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The Zen of Animals


It appears to me that animals are much more emotionally balanced than humans.  They seem to lack the ability to either be too happy or too sad.  When they play, there is a fleeting yet seismic joy that quickly dissipates; when they are in pain, they quickly get over it once the pain goes away.  I’m convinced that my cat (pictured above) could care less what happened a week ago and is not concerned with what will happen a week from now.

 Humans are blessed and cursed with a far greater sense of vision and emotional range.  We discuss and study and blog endlessly about what has happened and what will happen.  No one blogs about the present much- partly because it’s so fleeting, and partly because as a society we don’t much care.  This is strange, because the present is the only thing we can actually control.  I don’t mean to say that we should never think about the past and future (that would be absurd) but we should give greater importance to the present than we do.  The past is, after all, nothing but former “presents” just as much as the future is nothing but upcoming “presents.”  Surely the present that is here, now, is more important than either one of those. 

I will probably live another 20,000 days, but if need be, I would trade you every single one of those for today, for they would meaningless without it.  Conversely, I cannot trade you the days I’ve lived in the past, for they are no longer mine.  So this is a new maxim- today is worth more to me than any other day.  This second is worth more to me than any other second.  It’s time to start living that way- as soon as I find out what “that way” is.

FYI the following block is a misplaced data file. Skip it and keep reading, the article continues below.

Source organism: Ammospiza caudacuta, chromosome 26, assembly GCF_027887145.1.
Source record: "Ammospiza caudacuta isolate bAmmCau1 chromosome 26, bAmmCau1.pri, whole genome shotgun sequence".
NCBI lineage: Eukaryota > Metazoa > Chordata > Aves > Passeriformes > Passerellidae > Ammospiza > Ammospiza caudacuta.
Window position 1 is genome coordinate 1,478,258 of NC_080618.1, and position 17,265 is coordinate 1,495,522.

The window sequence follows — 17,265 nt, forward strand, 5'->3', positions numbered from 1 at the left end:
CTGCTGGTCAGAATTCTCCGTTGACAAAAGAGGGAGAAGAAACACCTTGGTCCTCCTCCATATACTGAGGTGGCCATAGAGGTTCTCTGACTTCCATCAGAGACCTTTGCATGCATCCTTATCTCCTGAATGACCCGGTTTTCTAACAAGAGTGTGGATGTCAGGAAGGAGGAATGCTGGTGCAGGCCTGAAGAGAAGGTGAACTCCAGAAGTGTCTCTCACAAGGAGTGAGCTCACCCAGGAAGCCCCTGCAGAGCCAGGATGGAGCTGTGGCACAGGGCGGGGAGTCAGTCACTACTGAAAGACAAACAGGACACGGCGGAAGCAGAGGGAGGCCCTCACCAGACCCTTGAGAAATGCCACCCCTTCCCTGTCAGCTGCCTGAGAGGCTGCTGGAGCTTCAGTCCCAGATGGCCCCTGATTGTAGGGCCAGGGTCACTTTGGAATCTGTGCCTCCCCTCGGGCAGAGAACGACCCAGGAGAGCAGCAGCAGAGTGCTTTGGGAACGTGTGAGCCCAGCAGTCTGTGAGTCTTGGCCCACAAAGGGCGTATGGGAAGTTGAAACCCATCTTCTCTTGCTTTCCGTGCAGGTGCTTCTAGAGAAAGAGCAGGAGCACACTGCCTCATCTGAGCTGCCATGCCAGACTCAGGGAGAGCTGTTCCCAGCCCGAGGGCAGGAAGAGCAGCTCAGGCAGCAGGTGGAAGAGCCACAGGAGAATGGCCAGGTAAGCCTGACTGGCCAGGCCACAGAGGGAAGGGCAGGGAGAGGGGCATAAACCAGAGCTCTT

Humans have a greater emotional capacity than animals- we can feel more depressed and more elated.  Our intellect gives us this ability.  Unfortunately, most humans are unable to find lasting happiness and then gravitate toward the sadder end of the spectrum.  Here’s another maxim- most humans on this planet right now are sadder than the cat pictured above.  The cat is tethered to a very short emotional leash.  We, on the other hand, are only limited by our capacity to be depressed.  When we don’t take the effort to be happy, we sink further into despair than an animal ever could.

This is fair because we could also choose to be happier than the cat, if we made the effort.  It’s as if the cat has in its possession a perfectly good apple, and we’re stuck with an apple tree that is crooked and only gives off bad fruit.  We could help the tree (or even use the apples it provides to make new apple trees) but instead we sit and suffer, surrounded by rotten fruit.

Why is the tree crooked so often?  Partly because we are so tethered to the past- but that’s a subject for a different post. 

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